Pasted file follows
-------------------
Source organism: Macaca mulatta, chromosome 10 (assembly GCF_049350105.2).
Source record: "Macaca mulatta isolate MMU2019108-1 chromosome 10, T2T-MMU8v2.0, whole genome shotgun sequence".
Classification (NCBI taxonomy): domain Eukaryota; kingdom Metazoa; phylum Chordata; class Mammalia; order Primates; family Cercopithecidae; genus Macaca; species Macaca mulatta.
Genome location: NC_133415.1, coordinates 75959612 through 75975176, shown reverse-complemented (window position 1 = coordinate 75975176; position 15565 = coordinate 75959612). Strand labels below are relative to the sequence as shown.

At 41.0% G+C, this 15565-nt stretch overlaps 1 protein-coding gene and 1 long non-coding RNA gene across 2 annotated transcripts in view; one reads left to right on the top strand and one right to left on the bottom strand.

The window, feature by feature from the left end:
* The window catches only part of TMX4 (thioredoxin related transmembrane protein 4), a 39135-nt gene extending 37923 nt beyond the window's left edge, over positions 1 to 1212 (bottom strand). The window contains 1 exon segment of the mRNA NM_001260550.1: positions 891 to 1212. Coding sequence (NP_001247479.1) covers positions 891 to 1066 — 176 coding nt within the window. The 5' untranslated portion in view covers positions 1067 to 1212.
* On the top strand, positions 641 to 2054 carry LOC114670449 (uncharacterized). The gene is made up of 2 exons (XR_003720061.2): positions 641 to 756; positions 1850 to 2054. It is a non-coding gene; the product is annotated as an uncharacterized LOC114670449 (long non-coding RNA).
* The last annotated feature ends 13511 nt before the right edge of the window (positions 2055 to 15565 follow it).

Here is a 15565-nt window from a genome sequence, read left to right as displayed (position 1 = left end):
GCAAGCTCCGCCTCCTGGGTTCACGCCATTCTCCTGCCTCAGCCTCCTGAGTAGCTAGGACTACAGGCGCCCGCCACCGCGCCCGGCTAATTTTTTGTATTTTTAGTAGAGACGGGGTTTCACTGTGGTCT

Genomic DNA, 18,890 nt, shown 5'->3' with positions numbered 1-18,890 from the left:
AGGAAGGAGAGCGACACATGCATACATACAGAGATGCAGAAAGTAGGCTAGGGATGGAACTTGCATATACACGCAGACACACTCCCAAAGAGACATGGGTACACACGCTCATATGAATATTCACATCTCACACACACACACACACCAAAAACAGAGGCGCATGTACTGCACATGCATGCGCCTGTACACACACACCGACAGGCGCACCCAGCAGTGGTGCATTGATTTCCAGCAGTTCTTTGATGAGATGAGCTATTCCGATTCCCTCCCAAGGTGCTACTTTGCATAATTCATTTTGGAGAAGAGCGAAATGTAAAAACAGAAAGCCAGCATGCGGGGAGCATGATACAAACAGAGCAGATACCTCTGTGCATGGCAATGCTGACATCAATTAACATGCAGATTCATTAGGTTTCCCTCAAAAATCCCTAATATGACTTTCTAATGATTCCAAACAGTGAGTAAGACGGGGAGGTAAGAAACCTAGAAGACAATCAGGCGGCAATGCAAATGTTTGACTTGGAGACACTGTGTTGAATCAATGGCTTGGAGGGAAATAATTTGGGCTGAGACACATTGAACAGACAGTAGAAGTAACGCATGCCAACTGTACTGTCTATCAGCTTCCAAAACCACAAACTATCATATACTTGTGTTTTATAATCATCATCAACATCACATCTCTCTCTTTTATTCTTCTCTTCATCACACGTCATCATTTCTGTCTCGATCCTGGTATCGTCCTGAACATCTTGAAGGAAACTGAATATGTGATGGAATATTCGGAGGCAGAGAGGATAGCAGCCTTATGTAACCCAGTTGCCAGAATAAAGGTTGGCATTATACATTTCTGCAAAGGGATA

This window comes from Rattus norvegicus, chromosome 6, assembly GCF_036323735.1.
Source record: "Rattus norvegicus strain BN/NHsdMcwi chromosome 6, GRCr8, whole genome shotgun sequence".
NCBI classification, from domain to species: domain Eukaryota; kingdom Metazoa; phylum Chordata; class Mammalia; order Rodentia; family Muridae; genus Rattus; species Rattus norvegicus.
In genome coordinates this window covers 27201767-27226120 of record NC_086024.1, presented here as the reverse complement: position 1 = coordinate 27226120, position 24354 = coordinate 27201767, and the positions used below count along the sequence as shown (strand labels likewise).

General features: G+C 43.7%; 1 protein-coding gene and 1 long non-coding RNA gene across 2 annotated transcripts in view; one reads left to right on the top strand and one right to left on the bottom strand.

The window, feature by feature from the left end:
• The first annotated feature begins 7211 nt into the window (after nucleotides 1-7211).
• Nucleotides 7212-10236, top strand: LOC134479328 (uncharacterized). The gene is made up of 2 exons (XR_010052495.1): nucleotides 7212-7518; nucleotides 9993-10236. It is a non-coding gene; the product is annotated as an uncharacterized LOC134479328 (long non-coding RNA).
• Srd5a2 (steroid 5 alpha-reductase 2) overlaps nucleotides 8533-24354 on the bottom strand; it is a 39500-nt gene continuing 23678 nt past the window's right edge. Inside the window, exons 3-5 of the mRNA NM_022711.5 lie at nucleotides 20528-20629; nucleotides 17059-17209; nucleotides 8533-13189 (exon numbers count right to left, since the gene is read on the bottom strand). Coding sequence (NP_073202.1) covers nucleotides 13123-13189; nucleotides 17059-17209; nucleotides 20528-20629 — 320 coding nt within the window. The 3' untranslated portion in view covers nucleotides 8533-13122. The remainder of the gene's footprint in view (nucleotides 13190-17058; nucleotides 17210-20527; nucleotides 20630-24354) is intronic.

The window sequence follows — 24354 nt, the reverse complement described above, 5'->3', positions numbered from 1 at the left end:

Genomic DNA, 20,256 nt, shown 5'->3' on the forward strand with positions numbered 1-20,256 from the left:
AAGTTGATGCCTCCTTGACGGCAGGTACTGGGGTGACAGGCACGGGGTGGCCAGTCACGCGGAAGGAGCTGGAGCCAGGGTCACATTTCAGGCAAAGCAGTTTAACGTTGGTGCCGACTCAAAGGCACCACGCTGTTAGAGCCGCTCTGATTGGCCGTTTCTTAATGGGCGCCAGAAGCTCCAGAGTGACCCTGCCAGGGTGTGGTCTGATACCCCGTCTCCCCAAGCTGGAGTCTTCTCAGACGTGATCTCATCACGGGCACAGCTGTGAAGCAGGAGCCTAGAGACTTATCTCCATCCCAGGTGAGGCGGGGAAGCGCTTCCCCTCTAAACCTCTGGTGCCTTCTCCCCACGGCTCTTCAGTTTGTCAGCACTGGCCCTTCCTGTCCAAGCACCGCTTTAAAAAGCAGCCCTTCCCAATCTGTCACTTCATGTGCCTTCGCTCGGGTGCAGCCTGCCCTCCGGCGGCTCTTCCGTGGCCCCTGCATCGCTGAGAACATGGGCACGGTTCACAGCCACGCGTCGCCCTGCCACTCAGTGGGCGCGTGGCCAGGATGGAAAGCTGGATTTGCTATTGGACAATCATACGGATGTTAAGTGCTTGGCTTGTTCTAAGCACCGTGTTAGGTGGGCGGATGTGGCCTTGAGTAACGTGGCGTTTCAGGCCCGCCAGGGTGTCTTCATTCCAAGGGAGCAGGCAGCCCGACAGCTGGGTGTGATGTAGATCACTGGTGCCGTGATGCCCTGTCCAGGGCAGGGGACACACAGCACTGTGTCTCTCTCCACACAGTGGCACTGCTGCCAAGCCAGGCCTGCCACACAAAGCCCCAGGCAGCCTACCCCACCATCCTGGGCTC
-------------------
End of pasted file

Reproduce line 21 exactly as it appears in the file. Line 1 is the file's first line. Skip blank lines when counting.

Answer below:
• Nucleotides 7212-10236, top strand: LOC134479328 (uncharacterized). The gene is made up of 2 exons (XR_010052495.1): nucleotides 7212-7518; nucleotides 9993-10236. It is a non-coding gene; the product is annotated as an uncharacterized LOC134479328 (long non-coding RNA).